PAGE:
My main reason for mentioning the hand though is because Jake got a bad board:


On his table East opened 4♥, and when partner doubled Jake passed with the North hand, giving away 4♥x +1.

Despite this setback Jack and partner had a run of improbable successes to finish top of their section and qualify for the pairs final.

Sunday Teams

We'd failed to qualify for the final, and there was no consolation of the consolation final either. So the Dragon Claws assembled once more for the Swiss Teams. The format was four six board matches.

Me and Anna played a bit slowly, and got lightly harangued by the Tournament Directors a few times. There wasn't much time to score up between rounds, but it was clear we were definitely losing after the first match. Me and Anna were against Scottish Seniors with Iain Sime. On the first board we let them make a bad 3NT, but John and Martin made it too. In general John and Martin bid and made almost every game, got a few nice penalties too. The rest of the boards were quite tight, until John and Martin found a surprising sacrifice in 2♣x-2 on Board 4 where we made 4♠. But then on Board 5 our opponent's managed a very controlled stop in 2♦-1. John and Martin were less controlled, and finished in 4♥x-3.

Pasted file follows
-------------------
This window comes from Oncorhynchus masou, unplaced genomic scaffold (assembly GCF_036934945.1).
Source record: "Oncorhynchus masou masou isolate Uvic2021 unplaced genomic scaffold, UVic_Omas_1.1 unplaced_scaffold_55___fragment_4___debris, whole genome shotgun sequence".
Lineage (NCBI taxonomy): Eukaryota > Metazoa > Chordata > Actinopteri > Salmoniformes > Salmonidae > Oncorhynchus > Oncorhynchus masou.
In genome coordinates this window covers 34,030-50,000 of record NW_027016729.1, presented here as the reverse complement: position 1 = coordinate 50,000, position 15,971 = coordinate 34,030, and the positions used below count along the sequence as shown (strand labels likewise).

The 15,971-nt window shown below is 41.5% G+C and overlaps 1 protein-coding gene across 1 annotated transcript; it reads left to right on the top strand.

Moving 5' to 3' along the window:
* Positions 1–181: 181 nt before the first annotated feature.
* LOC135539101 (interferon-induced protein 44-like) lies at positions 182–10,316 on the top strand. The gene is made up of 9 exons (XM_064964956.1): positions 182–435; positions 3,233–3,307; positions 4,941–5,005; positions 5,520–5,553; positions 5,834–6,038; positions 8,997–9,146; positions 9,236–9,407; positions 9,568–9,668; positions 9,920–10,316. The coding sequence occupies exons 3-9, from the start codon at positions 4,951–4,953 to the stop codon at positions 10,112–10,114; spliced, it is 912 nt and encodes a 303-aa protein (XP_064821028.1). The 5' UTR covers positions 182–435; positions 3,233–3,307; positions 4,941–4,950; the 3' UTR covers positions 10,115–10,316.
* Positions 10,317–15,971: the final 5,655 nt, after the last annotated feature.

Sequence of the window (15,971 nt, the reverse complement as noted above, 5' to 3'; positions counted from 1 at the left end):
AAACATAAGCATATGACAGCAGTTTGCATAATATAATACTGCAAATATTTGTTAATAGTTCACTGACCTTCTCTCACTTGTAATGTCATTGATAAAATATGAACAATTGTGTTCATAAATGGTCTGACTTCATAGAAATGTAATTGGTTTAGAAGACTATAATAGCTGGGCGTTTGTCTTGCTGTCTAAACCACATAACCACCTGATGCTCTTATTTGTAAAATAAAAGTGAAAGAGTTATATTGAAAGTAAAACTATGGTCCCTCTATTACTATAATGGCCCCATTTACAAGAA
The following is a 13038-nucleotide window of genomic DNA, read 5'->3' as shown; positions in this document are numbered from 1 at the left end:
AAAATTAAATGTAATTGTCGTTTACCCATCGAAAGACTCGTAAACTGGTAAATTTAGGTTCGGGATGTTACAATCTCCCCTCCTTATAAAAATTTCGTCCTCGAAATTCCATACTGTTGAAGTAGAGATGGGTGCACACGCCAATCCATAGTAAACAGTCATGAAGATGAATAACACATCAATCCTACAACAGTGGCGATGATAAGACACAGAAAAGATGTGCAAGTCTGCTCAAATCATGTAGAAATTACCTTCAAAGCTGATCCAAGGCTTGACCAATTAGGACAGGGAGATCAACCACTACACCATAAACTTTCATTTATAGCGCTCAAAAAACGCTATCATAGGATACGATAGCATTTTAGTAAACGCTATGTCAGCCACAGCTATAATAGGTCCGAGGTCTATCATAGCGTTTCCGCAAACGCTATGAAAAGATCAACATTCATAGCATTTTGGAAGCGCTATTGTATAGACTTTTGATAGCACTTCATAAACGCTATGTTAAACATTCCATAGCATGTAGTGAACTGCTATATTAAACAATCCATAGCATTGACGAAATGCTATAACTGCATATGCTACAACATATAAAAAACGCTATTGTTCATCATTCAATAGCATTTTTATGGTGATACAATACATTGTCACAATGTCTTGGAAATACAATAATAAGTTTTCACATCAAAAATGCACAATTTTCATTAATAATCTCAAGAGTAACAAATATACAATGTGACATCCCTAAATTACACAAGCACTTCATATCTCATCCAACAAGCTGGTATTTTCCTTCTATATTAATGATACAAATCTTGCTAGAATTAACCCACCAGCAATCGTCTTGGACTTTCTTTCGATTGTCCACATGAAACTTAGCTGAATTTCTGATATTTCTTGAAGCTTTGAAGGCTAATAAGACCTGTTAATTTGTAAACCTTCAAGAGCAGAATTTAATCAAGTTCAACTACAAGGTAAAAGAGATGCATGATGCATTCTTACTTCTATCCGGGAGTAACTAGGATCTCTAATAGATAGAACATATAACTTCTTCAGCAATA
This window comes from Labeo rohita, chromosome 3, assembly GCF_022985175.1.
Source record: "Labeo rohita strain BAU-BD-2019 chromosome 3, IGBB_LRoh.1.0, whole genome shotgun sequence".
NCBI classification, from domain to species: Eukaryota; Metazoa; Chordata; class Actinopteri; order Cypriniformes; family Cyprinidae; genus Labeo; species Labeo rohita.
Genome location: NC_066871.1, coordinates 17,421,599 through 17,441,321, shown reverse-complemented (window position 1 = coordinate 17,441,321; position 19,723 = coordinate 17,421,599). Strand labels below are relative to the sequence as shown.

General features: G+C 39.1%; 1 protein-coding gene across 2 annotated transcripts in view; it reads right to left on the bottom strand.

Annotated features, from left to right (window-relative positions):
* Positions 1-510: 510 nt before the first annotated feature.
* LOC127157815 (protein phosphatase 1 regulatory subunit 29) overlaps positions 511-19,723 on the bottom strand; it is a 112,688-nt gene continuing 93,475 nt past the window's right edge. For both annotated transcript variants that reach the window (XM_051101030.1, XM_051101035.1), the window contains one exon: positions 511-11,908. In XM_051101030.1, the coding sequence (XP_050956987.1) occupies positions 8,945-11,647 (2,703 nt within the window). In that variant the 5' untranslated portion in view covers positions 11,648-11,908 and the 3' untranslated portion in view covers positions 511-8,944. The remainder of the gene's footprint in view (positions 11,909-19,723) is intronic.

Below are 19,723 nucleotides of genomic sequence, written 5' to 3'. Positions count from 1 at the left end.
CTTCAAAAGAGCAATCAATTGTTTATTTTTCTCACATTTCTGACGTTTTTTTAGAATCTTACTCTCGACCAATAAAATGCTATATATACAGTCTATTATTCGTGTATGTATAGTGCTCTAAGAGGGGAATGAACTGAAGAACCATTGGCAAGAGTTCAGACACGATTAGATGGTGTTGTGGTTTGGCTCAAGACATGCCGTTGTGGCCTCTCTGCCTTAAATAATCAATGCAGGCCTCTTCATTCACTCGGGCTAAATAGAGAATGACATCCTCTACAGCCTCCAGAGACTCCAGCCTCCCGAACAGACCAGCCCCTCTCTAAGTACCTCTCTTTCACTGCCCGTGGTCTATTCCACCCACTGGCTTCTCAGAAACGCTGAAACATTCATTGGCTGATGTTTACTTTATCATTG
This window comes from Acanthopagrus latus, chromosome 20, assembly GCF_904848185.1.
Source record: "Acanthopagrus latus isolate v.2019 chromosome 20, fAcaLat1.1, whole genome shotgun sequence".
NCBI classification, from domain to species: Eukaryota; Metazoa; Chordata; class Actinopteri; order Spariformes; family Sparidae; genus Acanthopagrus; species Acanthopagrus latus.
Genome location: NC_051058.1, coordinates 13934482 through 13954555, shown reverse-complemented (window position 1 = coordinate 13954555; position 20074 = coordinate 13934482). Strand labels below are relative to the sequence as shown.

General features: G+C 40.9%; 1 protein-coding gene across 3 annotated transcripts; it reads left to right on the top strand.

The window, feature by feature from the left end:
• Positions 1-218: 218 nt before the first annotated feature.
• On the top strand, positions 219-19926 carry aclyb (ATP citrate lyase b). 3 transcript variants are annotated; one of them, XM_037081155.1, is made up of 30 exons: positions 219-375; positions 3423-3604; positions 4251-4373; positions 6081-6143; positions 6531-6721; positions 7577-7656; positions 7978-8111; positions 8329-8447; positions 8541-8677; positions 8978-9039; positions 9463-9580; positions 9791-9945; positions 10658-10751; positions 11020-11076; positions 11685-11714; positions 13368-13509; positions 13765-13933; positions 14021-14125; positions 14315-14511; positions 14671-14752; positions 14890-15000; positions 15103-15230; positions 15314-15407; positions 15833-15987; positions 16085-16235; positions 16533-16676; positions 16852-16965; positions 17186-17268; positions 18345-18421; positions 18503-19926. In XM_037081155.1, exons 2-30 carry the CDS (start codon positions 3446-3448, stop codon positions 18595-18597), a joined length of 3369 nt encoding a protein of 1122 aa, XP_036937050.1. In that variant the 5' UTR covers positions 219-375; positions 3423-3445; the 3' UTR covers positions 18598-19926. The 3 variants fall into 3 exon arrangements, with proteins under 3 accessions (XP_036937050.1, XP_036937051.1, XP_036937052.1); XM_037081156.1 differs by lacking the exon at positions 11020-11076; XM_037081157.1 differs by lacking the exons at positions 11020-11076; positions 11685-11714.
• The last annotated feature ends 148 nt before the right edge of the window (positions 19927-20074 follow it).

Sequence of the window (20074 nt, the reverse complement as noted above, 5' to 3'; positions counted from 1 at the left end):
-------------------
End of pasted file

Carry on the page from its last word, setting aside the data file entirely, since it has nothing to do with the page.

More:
We moved down the hall, and recovered with a win in the second round. It felt fairly quiet on our table, until we all exploded into life on Board 10:


Often when I'm in the supermarket it occurs to me that, despite the fact that millions of people have been to Morrison's thousands of times, it's almost certain no one has ever bought the exact same shopping basket as me. It's the same with bridge auctions. I've certainly never seen this one before.

East opened 2♠, and Anna found a marginal double. West got greedy and went for a redouble, described as "natural". I don't really see the point of this, the only possibly place you want to play is 4♠ so you should just bid it. Before I saw West's redouble I was spooling up to bid 4♥ as North, but now I decided to be a little cleverer, and pass, to see what kind of hand partner has. East passed, missing a chance to bid 3♦, and Anna bid 3♣. Well, I was very excited, and refused to let it go until West had forced me all the way to 6♣, and doubled me. I felt a bit unsure bidding 6♣ over 5♠, but figured I've got a void so it's OK.